It is a combination of two human-made proteins and was developed using a decades-old cell line derived from embryonic kidney tissues.
The fetal cells used in developing the antibody cocktail were derived before the Trump administration decided it would no longer fund such medical research, it wasn't in violation of any policy. Trump touted the treatment as a cure for the deadly virus, which is an experimental therapeutic for coronavirus that is still undergoing testing and is not FDA approved.
Regeneron said it does not consider the treatment to have relied on fetal tissue since the cells were acquired so long ago. They are considered 'immortalized' cells (not stem cells) and are a common and widespread tool in research labs; a Regeneron spokesperson told ABC in a statement. The cell line wasn't used in any other way, and fetal tissue was not used in this research.
The company has now applied for an Emergency Use Authorization with the Food and Drug Administration, which would allow patients access to the drug more quickly than the standard approval process. The Phase 3 clinical trial is still underway. Still, the company says early results show the treatment reduces viral load and helps improve symptoms in non-hospitalized COVID-19 patients.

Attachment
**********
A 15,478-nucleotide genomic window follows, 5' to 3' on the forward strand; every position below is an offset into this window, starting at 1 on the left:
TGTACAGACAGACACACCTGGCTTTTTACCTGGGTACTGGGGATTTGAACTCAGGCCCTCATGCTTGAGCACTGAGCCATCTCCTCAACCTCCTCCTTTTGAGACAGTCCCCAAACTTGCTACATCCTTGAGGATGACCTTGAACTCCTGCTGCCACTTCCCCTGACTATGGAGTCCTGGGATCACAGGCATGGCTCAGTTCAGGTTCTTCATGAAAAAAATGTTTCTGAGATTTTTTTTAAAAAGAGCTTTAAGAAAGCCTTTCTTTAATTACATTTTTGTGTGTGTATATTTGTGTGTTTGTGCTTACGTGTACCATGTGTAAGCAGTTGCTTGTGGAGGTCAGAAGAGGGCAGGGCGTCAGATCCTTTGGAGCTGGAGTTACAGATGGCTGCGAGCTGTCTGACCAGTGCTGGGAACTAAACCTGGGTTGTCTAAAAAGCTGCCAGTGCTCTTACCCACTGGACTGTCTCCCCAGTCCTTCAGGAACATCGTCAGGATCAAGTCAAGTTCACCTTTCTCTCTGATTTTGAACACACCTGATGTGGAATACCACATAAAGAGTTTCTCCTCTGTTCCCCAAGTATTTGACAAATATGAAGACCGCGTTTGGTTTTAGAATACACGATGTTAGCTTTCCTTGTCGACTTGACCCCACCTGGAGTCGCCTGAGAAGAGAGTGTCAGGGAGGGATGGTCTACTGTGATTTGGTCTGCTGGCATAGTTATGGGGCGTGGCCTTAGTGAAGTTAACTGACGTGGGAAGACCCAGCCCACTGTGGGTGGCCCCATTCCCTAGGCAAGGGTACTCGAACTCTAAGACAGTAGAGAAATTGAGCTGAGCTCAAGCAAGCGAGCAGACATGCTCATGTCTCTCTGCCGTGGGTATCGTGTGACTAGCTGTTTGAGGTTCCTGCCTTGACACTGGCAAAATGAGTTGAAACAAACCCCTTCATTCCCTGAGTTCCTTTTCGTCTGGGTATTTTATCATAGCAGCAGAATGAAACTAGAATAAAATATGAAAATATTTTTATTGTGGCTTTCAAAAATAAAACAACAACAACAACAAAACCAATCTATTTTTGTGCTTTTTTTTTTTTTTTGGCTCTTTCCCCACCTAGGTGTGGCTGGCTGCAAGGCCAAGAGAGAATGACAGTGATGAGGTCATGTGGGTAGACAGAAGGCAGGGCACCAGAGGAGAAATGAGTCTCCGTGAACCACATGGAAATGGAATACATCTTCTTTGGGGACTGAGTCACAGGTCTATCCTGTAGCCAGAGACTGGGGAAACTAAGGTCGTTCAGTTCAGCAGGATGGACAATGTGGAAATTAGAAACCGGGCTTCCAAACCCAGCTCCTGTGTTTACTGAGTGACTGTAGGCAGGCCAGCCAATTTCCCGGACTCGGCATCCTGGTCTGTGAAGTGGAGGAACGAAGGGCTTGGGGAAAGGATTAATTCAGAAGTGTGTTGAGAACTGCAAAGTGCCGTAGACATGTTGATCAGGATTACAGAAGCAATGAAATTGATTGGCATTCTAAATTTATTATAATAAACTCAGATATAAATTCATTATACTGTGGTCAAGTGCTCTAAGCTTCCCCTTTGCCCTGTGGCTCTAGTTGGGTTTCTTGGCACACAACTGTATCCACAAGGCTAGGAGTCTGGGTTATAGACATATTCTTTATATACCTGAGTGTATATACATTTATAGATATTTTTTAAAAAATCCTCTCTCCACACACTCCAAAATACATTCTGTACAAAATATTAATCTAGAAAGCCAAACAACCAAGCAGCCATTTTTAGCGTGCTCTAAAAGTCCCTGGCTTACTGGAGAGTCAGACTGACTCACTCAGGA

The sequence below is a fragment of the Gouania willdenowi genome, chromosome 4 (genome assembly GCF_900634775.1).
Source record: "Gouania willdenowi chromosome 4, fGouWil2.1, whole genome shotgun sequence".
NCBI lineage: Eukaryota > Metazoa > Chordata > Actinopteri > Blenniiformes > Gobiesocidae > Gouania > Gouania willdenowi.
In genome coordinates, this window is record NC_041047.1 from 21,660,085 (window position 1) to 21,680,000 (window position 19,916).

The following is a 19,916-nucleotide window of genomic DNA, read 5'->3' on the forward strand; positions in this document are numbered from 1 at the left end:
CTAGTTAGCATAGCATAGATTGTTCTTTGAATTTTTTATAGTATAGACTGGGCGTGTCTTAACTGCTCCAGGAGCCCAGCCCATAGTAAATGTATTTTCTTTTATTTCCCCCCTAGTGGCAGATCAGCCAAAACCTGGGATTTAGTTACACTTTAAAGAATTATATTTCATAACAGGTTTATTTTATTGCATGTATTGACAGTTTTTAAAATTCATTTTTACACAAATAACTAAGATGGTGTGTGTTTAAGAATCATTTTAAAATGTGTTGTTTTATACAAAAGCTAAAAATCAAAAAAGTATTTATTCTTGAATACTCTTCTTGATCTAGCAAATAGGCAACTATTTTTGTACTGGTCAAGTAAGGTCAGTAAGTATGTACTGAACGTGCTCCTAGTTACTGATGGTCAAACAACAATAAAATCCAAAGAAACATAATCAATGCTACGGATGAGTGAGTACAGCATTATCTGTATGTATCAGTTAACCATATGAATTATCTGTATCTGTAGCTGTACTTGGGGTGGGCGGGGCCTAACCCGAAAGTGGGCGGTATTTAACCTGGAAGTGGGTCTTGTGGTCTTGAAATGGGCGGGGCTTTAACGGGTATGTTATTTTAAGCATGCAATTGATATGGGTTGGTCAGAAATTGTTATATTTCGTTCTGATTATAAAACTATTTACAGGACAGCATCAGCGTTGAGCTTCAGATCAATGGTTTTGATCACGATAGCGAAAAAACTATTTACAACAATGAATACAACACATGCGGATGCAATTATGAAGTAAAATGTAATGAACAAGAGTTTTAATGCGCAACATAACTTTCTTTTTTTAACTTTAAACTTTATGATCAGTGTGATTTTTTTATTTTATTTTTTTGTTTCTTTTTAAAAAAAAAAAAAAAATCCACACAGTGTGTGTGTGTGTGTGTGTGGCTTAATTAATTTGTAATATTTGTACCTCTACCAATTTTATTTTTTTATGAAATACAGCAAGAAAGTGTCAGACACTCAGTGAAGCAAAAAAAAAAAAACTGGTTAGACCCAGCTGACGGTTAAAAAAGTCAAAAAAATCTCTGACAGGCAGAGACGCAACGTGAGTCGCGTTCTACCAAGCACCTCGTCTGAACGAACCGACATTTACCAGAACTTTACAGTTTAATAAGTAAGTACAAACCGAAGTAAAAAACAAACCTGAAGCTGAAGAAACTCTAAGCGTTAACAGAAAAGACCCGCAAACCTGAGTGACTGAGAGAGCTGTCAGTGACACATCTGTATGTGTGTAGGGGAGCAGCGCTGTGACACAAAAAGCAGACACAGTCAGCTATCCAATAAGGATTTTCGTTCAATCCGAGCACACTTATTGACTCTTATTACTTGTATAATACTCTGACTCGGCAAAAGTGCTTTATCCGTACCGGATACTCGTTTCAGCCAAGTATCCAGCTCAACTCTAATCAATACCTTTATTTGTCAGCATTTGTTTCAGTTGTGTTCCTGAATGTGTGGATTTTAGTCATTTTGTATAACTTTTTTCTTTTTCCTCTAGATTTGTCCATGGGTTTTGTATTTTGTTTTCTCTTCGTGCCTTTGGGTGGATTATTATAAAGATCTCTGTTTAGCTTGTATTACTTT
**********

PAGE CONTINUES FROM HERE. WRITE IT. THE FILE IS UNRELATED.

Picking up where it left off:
The "antibody cocktail" given to Trump is a combination of two human-made proteins and was developed using a decades-old cell line derived from embryonic kidney tissues obtained from an aborted human fetus in 1973. However, no human embryonic stem cells or recently harvested fetal tissues were used in the development of REGN-COV2, according to the manufacturer.
The COVID-19 pandemic has given rise to a lot of potentially dangerous misinformation. For reliable advice on COVID-19 including symptoms, prevention and available treatment, please refer to the World Health Organisation or your national healthcare authority.